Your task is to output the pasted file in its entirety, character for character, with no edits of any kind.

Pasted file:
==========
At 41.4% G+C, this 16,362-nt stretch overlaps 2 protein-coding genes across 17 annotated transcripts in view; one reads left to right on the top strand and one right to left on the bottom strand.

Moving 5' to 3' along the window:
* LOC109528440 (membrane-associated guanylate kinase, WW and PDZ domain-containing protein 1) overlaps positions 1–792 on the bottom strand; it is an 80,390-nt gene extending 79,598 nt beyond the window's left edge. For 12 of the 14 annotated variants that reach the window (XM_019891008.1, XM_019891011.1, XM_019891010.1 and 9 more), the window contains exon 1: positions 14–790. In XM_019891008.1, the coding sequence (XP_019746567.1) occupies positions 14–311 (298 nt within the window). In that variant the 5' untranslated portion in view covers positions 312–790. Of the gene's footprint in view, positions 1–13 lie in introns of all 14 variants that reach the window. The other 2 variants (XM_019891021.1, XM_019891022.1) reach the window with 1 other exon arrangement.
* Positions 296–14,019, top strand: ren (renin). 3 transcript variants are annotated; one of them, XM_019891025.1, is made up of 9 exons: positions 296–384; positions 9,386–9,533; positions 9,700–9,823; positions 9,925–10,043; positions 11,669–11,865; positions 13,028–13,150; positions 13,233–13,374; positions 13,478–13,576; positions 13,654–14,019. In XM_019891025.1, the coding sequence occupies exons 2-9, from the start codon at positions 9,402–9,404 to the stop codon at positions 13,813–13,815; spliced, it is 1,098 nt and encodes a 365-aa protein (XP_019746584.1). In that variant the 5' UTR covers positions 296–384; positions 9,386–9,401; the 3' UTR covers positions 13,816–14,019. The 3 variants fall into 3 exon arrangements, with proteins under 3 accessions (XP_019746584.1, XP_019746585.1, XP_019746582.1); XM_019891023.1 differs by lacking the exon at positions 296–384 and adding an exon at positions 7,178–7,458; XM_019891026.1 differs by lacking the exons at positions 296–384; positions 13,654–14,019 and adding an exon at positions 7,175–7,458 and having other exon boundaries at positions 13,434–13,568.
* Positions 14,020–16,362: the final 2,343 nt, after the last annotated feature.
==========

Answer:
At 41.4% G+C, this 16,362-nt stretch overlaps 2 protein-coding genes across 17 annotated transcripts in view; one reads left to right on the top strand and one right to left on the bottom strand.

Moving 5' to 3' along the window:
* LOC109528440 (membrane-associated guanylate kinase, WW and PDZ domain-containing protein 1) overlaps positions 1–792 on the bottom strand; it is an 80,390-nt gene extending 79,598 nt beyond the window's left edge. For 12 of the 14 annotated variants that reach the window (XM_019891008.1, XM_019891011.1, XM_019891010.1 and 9 more), the window contains exon 1: positions 14–790. In XM_019891008.1, the coding sequence (XP_019746567.1) occupies positions 14–311 (298 nt within the window). In that variant the 5' untranslated portion in view covers positions 312–790. Of the gene's footprint in view, positions 1–13 lie in introns of all 14 variants that reach the window. The other 2 variants (XM_019891021.1, XM_019891022.1) reach the window with 1 other exon arrangement.
* Positions 296–14,019, top strand: ren (renin). 3 transcript variants are annotated; one of them, XM_019891025.1, is made up of 9 exons: positions 296–384; positions 9,386–9,533; positions 9,700–9,823; positions 9,925–10,043; positions 11,669–11,865; positions 13,028–13,150; positions 13,233–13,374; positions 13,478–13,576; positions 13,654–14,019. In XM_019891025.1, the coding sequence occupies exons 2-9, from the start codon at positions 9,402–9,404 to the stop codon at positions 13,813–13,815; spliced, it is 1,098 nt and encodes a 365-aa protein (XP_019746584.1). In that variant the 5' UTR covers positions 296–384; positions 9,386–9,401; the 3' UTR covers positions 13,816–14,019. The 3 variants fall into 3 exon arrangements, with proteins under 3 accessions (XP_019746584.1, XP_019746585.1, XP_019746582.1); XM_019891023.1 differs by lacking the exon at positions 296–384 and adding an exon at positions 7,178–7,458; XM_019891026.1 differs by lacking the exons at positions 296–384; positions 13,654–14,019 and adding an exon at positions 7,175–7,458 and having other exon boundaries at positions 13,434–13,568.
* Positions 14,020–16,362: the final 2,343 nt, after the last annotated feature.